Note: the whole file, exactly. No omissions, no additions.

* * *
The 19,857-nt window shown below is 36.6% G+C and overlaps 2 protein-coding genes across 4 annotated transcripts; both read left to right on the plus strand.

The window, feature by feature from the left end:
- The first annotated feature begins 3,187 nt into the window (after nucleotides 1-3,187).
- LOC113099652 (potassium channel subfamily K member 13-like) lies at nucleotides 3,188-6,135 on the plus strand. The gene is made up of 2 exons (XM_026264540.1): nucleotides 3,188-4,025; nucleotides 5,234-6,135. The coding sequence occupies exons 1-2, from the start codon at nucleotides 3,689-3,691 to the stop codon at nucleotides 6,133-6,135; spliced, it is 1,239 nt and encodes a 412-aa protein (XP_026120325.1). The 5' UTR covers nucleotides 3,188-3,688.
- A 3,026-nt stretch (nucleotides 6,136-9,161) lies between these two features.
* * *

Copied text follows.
The 19,857-nt window shown below is 36.6% G+C and overlaps 2 protein-coding genes across 4 annotated transcripts; both read left to right on the plus strand.

The window, feature by feature from the left end:
- The first annotated feature begins 3,187 nt into the window (after nucleotides 1-3,187).
- LOC113099652 (potassium channel subfamily K member 13-like) lies at nucleotides 3,188-6,135 on the plus strand. The gene is made up of 2 exons (XM_026264540.1): nucleotides 3,188-4,025; nucleotides 5,234-6,135. The coding sequence occupies exons 1-2, from the start codon at nucleotides 3,689-3,691 to the stop codon at nucleotides 6,133-6,135; spliced, it is 1,239 nt and encodes a 412-aa protein (XP_026120325.1). The 5' UTR covers nucleotides 3,188-3,688.
- A 3,026-nt stretch (nucleotides 6,136-9,161) lies between these two features.